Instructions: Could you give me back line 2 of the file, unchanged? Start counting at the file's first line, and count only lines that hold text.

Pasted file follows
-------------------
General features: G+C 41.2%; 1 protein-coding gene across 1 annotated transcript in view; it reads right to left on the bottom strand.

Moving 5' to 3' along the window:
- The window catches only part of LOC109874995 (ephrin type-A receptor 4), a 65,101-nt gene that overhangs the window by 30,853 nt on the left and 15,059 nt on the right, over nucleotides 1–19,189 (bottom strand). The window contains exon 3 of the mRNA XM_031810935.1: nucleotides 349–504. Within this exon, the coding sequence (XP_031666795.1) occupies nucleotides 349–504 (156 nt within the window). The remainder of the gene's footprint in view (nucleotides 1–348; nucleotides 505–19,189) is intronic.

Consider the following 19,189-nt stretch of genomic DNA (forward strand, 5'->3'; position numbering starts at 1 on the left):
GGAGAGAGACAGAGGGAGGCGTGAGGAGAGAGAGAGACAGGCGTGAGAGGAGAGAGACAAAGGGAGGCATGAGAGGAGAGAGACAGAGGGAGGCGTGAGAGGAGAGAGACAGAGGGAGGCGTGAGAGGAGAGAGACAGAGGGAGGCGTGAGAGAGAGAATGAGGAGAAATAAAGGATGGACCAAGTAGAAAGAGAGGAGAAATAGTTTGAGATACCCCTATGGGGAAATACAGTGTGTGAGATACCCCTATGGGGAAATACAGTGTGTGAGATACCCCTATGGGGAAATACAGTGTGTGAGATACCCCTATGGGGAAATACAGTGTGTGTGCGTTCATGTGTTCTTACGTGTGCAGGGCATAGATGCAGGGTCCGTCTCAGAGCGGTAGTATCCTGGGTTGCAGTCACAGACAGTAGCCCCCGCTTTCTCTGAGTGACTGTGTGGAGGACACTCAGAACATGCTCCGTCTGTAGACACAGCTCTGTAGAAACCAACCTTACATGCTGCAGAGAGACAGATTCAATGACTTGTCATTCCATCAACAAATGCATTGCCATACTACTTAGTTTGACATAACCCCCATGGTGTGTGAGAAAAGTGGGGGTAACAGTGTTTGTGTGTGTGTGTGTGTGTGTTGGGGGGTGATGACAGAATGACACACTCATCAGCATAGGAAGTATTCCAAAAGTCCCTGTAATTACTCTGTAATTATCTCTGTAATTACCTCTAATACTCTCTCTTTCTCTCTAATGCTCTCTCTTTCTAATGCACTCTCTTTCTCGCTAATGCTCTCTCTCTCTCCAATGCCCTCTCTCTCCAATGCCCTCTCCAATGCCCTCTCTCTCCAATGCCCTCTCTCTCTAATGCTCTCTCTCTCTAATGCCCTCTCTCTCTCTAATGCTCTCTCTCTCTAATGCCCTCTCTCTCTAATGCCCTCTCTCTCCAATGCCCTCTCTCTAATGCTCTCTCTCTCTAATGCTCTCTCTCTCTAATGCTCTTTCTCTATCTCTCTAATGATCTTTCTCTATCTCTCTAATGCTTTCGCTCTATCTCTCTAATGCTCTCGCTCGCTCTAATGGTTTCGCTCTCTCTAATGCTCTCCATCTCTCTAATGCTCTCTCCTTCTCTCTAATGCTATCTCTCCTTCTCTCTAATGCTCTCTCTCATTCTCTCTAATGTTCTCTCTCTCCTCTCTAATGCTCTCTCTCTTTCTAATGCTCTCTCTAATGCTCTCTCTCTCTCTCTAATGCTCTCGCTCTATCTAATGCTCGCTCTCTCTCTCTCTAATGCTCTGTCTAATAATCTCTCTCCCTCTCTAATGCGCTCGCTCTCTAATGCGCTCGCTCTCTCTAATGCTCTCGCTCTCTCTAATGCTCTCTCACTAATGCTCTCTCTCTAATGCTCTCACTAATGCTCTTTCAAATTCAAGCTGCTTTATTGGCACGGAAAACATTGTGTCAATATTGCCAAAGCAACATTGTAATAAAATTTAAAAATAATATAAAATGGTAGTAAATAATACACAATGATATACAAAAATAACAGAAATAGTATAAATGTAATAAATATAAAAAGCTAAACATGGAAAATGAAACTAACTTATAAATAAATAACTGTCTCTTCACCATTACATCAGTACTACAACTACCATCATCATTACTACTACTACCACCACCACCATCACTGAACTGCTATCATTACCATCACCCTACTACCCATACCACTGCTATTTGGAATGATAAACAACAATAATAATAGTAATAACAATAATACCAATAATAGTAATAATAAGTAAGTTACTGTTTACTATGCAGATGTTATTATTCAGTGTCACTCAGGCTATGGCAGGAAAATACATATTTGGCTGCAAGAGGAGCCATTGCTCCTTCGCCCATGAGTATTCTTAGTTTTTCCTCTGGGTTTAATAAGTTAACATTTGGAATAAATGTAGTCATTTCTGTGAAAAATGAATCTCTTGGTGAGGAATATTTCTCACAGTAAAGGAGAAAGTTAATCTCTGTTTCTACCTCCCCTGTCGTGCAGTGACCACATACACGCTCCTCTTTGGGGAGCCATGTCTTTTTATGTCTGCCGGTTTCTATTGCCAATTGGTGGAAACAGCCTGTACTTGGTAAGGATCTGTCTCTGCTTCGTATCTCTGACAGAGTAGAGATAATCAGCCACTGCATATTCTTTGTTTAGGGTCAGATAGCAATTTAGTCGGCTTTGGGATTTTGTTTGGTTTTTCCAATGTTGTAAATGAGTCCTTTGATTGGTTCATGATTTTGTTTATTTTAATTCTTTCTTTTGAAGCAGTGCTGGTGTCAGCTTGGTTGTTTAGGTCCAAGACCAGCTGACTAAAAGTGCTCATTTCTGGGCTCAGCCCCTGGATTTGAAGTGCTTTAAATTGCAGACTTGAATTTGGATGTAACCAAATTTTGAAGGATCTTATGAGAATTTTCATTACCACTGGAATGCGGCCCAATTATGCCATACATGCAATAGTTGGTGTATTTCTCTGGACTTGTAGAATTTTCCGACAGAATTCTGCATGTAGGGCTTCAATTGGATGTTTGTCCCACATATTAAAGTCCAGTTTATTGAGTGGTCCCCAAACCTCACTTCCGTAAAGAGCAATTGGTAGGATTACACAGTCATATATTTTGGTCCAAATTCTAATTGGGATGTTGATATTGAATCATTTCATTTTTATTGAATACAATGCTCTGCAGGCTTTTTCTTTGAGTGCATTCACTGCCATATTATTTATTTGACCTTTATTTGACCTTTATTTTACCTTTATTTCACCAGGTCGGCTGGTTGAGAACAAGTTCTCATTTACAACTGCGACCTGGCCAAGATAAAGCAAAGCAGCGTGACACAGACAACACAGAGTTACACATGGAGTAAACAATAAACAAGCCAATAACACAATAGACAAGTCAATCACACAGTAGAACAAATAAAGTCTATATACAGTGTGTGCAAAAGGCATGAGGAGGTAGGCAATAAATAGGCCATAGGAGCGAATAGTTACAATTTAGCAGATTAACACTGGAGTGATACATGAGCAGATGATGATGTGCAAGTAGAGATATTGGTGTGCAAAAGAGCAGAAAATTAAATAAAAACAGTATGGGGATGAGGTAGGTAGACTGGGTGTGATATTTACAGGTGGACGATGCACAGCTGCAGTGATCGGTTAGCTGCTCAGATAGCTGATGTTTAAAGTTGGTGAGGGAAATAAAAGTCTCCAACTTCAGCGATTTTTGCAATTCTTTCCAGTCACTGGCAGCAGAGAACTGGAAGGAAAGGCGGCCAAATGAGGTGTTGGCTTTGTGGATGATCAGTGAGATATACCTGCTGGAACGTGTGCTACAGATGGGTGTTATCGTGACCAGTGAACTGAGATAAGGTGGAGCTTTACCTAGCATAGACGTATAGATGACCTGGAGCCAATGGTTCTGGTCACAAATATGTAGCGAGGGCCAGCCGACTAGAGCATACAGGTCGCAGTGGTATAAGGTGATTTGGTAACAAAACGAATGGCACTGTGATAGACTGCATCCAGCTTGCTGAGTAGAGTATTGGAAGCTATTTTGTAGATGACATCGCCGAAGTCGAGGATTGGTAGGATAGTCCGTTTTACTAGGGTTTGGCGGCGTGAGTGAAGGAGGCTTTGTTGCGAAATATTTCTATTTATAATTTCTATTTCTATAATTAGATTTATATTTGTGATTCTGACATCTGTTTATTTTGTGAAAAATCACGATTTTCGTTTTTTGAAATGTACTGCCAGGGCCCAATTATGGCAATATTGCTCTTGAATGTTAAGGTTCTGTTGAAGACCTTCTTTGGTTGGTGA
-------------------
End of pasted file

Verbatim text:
Moving 5' to 3' along the window: